On the 19th July 2018, the government released guidance on new proposals for implementing compulsory health education into all UK schools, commencing September 2020.
Hope Virgo, Author of Stand Tall Little Girl, Mental Health Campaigner and PR Manager for the The Shaw Mind Foundation explains:
The change in guidance comes after the publication of last year’s Children and Young People’s Mental Health Green Paper, which was updated following a debate in parliament – triggered by our petition and HeaducationUK campaign to make mental health education compulsory across the UK.
We are extremely pleased with this outcome. We owe a lot of thanks and gratitude to all of the public who supported us with our campaign, and to the MPs who joined us and debated our petition in parliament. Without your support, we would not have been able to drive this change forward. This is a huge achievement for all involved, and we are excited to see real change in the way that our children, young people and the next generation are taught about mental health and, more importantly, how we all talk about mental health.
Kate Majid, CEO of The Shaw Mind Foundation, said, “Whilst the proposals do not reflect our call for stand-alone lessons that are exclusive to mental health, they will provide an excellent starting point with which we will be able to begin to see a real shift in the way we speak about mental health and wellbeing. It will also provide our children and young people with the knowledge and understanding needed in order to identify mental illness and seek help.
This is the start of a new, effective approach to dealing with mental health issues. We are developing preventative strategies instead of the usual reactive approaches, which will allow us to help more and more young people sooner rather than later, and before their mental health deteriorates. It’s pleasing to see that the UK Government have taken on board what we have been campaigning for, and that they are now identifying that mental health is just as important, if not more so, than physical health.”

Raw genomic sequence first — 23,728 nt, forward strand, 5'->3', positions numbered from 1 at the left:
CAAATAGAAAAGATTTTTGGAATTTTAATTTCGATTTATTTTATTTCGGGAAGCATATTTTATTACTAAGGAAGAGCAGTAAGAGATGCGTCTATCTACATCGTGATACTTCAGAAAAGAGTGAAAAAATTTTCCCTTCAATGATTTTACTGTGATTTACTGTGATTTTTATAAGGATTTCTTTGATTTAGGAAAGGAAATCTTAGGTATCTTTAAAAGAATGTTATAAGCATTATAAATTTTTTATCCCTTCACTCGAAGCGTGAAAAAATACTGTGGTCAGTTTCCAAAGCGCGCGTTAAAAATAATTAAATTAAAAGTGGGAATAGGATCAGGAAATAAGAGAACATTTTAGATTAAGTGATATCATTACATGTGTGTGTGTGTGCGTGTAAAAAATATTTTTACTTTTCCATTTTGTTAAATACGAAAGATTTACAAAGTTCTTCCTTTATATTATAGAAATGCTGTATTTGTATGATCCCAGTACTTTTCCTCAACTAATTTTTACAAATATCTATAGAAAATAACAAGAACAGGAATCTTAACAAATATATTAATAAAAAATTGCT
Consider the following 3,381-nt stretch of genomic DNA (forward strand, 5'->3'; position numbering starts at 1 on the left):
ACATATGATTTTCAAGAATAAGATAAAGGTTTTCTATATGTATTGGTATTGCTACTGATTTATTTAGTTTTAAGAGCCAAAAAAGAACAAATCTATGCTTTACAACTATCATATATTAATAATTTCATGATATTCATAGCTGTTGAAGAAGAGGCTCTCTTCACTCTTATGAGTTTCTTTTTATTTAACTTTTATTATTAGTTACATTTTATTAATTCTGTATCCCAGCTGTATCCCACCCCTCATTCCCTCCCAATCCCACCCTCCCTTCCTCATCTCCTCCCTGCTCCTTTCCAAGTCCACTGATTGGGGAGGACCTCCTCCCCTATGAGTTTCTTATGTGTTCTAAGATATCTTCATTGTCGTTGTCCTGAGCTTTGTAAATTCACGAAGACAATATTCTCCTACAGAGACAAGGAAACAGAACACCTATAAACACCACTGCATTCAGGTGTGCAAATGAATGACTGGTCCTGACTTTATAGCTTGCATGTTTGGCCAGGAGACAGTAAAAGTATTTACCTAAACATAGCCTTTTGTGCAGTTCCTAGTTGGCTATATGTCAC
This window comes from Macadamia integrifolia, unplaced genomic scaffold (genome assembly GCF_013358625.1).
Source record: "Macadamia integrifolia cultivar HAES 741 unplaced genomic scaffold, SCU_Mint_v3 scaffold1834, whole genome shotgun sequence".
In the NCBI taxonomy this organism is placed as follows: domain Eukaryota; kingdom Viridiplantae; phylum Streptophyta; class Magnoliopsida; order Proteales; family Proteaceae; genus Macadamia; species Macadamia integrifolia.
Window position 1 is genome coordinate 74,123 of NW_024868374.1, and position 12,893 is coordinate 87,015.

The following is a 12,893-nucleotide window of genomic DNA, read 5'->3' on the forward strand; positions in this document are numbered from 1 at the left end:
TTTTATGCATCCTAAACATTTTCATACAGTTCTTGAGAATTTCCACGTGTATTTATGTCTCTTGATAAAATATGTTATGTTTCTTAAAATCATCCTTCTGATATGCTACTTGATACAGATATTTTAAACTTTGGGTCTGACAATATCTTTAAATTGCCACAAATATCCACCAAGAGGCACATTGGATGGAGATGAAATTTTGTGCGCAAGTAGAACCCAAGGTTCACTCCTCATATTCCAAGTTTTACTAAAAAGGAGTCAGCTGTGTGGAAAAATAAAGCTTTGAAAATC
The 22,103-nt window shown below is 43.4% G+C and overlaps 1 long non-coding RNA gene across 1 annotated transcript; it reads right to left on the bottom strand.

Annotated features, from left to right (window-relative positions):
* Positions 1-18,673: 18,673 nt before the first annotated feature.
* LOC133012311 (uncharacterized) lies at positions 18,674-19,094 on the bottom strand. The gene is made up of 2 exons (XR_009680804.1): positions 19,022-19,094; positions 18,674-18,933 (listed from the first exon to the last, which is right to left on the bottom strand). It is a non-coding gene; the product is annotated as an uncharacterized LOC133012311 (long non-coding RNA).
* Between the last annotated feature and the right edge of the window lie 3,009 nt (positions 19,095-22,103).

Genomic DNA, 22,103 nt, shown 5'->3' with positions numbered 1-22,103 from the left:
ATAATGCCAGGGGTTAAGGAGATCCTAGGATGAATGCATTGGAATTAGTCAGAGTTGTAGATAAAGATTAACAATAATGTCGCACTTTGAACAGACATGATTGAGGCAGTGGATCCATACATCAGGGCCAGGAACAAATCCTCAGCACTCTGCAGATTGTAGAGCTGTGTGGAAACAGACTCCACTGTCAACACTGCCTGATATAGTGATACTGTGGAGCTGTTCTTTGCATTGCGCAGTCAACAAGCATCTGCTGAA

The proposal will now be subject to a 12-week consultation to discuss content and how the subjects will be taught, and we will continue to influence the content in these lessons to ensure that they realise the ambition. We will work alongside MPs, teachers and trainers, and put forward ideas and formulate a course that will receive the positive outcomes that we know this can achieve.
While 2020 seems far away, we will continue to support schools and organisations with mental health training both for now and after these changes come into place. It is key that everyone recognises the importance of understanding mental health issues and knowing where to seek help when needed. We are providing, and will continue to provide, training and education to support this.
More and more people are coming together to open up about mental illness, and it is becoming more widely accepted and recognised. Now, we need to embrace the changes in these proposals. We should take pride in knowing that we have given our children – and those of future generations – the ability to be open with how they are feeling, and will be providing them with the knowledge, understanding and life skills required in order to thrive in their communities.